Quote Originally Posted by TRF View Post
    Normalize Bruce's BABIP, and you have a .300ish OBP. But he can overcome it because he is Jay Bruce. I am not saying JF's lack of BB's isn't a problem. I'm saying Bruce's ridiculous BABIP's overshadowed the fact that his BB rate wasn't all that good. He has to hit .300+ for his OBP to be non detrimental.

    There isn't a single poster that doesn't want JF to BB more. Some think he can and will be a consistent .830+ OPS bat. How he does that is open to interpretation or guess work.

    I think he'll settle in as a 40 BB guy his first year as a MLB player. Notice how I firmly believe he will be one? I think he's the future LF for the Reds personally, possibly by mid 2010, certainly by OD 2011 barring a trade.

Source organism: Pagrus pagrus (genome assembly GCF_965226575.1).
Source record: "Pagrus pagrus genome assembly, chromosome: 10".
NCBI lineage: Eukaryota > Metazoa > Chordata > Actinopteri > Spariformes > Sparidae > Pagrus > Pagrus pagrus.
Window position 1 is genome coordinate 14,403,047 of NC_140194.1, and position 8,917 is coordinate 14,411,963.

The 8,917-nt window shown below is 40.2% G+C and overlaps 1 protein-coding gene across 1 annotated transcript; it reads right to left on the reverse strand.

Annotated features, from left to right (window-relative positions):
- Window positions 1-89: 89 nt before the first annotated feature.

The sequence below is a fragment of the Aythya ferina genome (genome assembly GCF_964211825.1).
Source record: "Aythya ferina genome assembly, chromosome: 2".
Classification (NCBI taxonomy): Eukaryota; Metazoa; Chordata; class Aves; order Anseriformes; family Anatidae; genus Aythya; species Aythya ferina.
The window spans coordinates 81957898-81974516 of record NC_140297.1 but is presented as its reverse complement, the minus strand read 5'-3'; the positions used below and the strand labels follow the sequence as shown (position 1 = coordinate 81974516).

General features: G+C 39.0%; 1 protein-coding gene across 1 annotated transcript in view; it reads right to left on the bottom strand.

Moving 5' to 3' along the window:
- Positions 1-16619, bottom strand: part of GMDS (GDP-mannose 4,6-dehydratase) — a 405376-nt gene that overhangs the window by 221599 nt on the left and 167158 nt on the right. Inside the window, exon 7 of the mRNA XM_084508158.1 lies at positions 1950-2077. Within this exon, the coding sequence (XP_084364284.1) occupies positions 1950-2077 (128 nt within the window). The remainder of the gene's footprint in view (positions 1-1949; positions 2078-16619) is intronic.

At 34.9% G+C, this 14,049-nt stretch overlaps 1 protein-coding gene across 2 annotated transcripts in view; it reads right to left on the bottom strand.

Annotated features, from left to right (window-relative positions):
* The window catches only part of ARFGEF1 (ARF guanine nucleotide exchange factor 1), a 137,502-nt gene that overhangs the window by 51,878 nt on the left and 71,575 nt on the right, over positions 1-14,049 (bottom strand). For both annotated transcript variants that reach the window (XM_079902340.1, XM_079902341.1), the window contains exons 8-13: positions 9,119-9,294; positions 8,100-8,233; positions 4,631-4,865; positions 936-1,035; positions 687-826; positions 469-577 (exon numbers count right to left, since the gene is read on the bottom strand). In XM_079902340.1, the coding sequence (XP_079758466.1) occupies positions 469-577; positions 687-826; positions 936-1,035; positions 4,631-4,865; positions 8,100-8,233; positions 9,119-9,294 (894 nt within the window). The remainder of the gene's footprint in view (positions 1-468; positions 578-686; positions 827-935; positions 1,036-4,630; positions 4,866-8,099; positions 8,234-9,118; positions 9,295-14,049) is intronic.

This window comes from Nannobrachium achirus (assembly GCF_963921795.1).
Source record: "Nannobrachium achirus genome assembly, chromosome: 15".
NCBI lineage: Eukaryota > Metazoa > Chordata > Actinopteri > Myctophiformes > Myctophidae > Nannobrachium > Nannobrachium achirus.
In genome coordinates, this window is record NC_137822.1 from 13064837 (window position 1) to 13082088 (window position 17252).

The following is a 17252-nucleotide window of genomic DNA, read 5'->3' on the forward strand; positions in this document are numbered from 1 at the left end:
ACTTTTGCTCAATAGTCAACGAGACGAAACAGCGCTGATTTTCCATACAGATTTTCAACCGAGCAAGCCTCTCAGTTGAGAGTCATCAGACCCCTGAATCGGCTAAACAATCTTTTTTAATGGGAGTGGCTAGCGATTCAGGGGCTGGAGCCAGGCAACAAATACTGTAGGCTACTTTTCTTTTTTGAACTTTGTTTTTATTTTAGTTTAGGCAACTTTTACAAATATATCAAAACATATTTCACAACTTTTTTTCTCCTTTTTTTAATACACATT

I also think he'll mature and have a few seasons of 60BB's. I think he CAN do this. But as long as he can get his BA around .290, he won't hurt the team in the OBP department considering his power. And .290 isn't really a stretch.
    Say what? Jay Bruce's BB rate has never been an issue. He's been right around 10% in the minors and the majors and for his age that's excellent. So you lost me there. Your right about the fact that there isn't a single poster that doesn't want him to BB more. The problem here is some already believe he will and have him penciled in as a near gaurantee. Others of us feel the mountain he has to climb is awful high and he has a long ways to go to get there, and his chances of doing that are a bit slim to say the least. But now what the facts say is we should be quite pessimistic about his chances, yet all this optimism over a couple of short stints in AAA and MLB.
    "You can't let praise or criticism get to you. It's a weakness to get caught up in either one."

    --Woody Hayes